An installment in John T. Edge's Points South column, Local Fare. When I began reading and thinking about Dixie Vodka, I didn’t want to gallop toward a conclusion. I aimed to plod, to listen, to map the paper trail of… by John T. Edge | Jun, 2018

A short story from the Fall 2018 issue. He saw no need to damn a place just on the face of it; he figured there must be a flower blooming somewhere in West Memphis, though he had seen no sign… by David Wesley Williams | Sep, 2018

A feature essay from the Fall 2018 issue. Why was my great-great-grandfather always referred to as “Robert Singleton, the Civil War veteran who lost his leg at Murfreesboro, then went on to become Clerk of the County Court” rather than… by Danielle Chapman | Sep, 2018

 A Letter from the Editor, Fall 2018. I was struck by a phrase written by Jelani Cobb for the New Yorker, which characterized our former president as “a man who grasps history as the living context of our lives.” This… by Eliza Borné | Sep, 2018

A featured short story from the Fall 2018 issue. Our distant ancestor Harriett Moss made a living painting portraits of dead children. But before her career began in earnest, she sketched only cows. It was her husband, Thomas Moss, who… by Lee Conell | Sep, 2018

A Southern Journey from the Summer 2018 issue.  Pulled by the pale, stout horses, we listened as he told us the history of the paniolo culture in Hawaii. I sat on the wagon’s bench behind my father as he talked.… by Holly Haworth | Jun, 2018

A Points South story from the Fall 2018 issue “I just have this fear every day that somewhere there’s another load going to the landfill of the only known copy of something that helped change American music,” Darden told me.… by Will Bostwick | Sep, 2018

A feature essay from the Fall 2018 issue. I first devoured Robert Gipe’s books and plays because I wanted to understand Appalachia. I was searching for deeper insights than the victim-blaming bootstrap narrative espoused in J. D. Vance’s best-selling book,… by Beth Macy | Sep, 2018

Reading Florida.  You see one thing when you look at the state from a distance, but if you come closer, dig deeper, you always find something else. This probably has something to do with Disney World, but it also relates… by Sarah Viren | Jun, 2018

December 09, 2016

The exhibition is a sort of Faulknerian stream-of-consciousness narrative, moving seamlessly from subject to subject. Tattered orange and red dishtowels on a clothesline, each piece of cloth shot through with holes; a line of railway freight cars shrouded in the evening light of the Mississippi Delta; thin shadows cast on brown cinderblocks below a periwinkle-blue sky. The bohemian and gothic Souths collide in Eggleston’s photographs—his bright colors and distinct perspectives imbue rusting signs and aging buildings with a spiritual, emotional darkness that speaks to a decaying world of an older South fading into suburbia and industrial development.

December 15, 2016

5 A.M. I wake up at home in Hampshire County and start driving in the still, quiet morning. I’m heading toward Fayette County in my faded red pickup with a loud, broken exhaust pipe. To the Hawk’s Nest Tunnel, it’s a four-hour drive, a pile of cassette tapes in my passenger seat, and a lot of coffee and cigarettes. My first day is scouting, finding the points on the map, seeking out the light.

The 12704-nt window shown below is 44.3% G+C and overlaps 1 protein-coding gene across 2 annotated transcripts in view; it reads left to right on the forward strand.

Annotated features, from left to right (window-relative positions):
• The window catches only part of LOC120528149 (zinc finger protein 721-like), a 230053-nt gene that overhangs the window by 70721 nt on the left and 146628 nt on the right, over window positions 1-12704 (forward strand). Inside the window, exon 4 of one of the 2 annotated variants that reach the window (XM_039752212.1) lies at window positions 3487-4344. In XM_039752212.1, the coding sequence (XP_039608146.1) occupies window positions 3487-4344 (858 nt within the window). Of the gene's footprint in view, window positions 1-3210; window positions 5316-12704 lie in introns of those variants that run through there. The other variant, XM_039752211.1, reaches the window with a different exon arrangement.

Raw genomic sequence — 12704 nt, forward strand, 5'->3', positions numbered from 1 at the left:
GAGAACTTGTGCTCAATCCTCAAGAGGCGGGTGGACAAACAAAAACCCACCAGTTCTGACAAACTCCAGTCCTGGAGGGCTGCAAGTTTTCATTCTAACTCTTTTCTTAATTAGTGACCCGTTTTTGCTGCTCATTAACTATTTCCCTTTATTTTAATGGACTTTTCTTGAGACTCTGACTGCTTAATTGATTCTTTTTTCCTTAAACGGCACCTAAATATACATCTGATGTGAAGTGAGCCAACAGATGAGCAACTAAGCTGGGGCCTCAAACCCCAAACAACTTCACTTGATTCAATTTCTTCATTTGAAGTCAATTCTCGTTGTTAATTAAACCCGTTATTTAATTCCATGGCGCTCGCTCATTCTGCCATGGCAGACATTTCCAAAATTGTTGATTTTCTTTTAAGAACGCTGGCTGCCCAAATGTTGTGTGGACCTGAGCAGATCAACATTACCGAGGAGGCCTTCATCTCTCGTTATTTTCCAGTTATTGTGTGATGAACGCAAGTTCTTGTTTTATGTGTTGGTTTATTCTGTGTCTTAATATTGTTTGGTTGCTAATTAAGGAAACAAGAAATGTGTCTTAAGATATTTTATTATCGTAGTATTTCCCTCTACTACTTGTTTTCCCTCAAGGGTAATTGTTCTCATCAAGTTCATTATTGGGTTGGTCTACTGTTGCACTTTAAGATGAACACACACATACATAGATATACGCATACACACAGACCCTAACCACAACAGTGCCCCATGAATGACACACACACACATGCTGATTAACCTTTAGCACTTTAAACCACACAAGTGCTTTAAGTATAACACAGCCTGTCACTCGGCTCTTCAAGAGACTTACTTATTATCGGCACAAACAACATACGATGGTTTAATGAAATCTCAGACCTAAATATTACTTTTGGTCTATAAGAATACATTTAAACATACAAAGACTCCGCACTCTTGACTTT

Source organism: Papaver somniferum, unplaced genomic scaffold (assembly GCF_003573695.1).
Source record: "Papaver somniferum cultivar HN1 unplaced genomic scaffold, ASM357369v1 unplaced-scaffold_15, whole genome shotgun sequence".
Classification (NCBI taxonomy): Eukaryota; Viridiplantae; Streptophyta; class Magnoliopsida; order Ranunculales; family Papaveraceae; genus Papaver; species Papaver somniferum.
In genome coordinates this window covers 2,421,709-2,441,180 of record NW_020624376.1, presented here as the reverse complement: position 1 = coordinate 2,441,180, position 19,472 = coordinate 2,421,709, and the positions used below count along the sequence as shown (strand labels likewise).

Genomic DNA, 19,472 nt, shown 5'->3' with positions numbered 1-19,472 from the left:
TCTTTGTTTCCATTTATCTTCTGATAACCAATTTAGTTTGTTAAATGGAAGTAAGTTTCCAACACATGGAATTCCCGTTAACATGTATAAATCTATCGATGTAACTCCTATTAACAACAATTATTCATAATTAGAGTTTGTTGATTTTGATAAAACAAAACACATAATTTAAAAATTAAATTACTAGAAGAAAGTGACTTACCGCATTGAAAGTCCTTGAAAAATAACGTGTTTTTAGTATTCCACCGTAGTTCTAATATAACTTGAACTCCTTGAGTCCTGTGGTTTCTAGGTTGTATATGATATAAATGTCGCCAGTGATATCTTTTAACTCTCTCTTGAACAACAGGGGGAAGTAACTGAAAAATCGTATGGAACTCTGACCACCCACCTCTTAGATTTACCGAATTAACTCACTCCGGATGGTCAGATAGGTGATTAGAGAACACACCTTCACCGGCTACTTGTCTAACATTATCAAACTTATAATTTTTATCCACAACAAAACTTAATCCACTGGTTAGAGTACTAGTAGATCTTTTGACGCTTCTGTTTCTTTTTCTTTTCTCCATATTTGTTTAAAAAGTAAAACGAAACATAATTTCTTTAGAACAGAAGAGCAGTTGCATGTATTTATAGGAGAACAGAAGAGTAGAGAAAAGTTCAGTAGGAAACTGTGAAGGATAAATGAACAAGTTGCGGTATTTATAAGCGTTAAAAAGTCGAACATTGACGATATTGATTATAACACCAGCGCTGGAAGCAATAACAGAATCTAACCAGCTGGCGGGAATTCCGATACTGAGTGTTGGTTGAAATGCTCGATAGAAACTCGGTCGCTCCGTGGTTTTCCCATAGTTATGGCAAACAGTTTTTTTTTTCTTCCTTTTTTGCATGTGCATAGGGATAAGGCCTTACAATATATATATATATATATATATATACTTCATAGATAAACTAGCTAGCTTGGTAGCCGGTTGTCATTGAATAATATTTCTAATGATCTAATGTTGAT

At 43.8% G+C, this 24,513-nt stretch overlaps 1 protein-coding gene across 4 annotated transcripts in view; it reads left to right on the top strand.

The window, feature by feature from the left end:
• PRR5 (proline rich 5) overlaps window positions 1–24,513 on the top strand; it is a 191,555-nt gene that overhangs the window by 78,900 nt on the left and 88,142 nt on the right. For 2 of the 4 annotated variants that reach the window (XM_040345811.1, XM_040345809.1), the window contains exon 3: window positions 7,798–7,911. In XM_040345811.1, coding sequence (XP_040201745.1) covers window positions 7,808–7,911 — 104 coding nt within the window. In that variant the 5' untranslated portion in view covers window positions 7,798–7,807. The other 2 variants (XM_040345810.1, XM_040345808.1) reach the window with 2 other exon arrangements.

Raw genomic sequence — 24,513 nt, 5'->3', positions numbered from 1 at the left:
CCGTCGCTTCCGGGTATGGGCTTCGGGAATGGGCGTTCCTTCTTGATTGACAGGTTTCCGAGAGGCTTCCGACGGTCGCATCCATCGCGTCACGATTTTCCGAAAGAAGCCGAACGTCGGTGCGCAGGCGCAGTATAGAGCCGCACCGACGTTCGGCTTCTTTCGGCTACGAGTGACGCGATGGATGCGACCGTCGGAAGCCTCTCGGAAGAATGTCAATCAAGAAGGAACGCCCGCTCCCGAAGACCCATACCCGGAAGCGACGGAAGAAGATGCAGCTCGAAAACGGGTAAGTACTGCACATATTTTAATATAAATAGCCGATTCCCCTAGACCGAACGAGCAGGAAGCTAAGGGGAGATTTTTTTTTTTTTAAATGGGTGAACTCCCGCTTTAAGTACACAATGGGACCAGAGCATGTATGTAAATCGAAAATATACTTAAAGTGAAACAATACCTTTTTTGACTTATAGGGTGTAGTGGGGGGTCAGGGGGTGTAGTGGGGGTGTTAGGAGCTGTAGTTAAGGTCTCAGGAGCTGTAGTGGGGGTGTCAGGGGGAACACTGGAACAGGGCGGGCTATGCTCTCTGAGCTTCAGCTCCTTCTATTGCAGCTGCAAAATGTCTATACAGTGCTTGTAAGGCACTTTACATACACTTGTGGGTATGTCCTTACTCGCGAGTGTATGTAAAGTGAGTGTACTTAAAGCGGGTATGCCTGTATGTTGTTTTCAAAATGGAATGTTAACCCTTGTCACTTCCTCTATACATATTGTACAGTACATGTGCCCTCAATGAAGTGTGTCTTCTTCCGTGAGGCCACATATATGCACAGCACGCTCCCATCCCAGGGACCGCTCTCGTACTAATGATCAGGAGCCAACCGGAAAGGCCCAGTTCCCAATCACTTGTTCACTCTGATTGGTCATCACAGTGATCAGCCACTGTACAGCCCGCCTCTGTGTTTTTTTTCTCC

January 11, 2017

A profile from the Oxford American’s 25th issue, 1999.

Christenberry is not simply a visual artist who reveres writers, especially Southern ones, his artistic vocabulary is directly shaped by them. His largest theme, like that of many novelists, is time, and he has a poet’s sureness of imagery and tone. He is perhaps the South’s most literary artist.

December 06, 2016

I live five miles from where the Hawk’s Nest Tunnel tragedy unfolded, along the New River Gorge in Fayette County. Hawk’s Nest is an extreme in a class of extremes—the disaster where truly nothing seemed to survive, even in memory—and I have made a home in its catacombs. The historical record is disgracefully neglectful of the event, and only a handful of the workers’ names were ever made known. What’s more, any understanding of Hawk’s Nest involves the discomfort of the acute race divide in West Virginia, seldom acknowledged or discussed. Indeed, race is still downplayed in official accounts. Disaster binds our people, maybe. But what if you’re one of those deemed unworthy of memory?

December 05, 2016

Native to the Northeast, photographer Shane Lavalette developed his intimacy with the South primarily through the region’s traditional music, including old time, blues, and gospel. The themes and stories passed down in these songs became Lavalette’s natural entry point for the project One Sun, One Shadow.

November 21, 2016

Slowly, Over Time is a documentary of Parker Stewarts neighborhood in Savannah, Georgia, recorded over a half decade.

November 14, 2016

A skateboarder, John Prince spent his formative years in spaces designed to be invisible and ignored. The Near and Elsewhere explores the idea of place and what defines it.

February 27, 2017

Photographs from the Summer 2014 issue. 

Drawing from the famous nineteenth century portraits made by Doris Ulmann, Lisa Elmaleh’s project American Folk documents the contemporary development of traditional arts throughout the Appalachian Mountains.

April 01, 2014

A selection of photographs by Maude Schuyler Clay documenting the stray dogs of the Mississippi Delta.

October 31, 2016

Justin Ward’s Unmanned Landscapes uses a consumer-grade unmanned aerial vehicle to photograph Savannah, Georgia’s suburbs.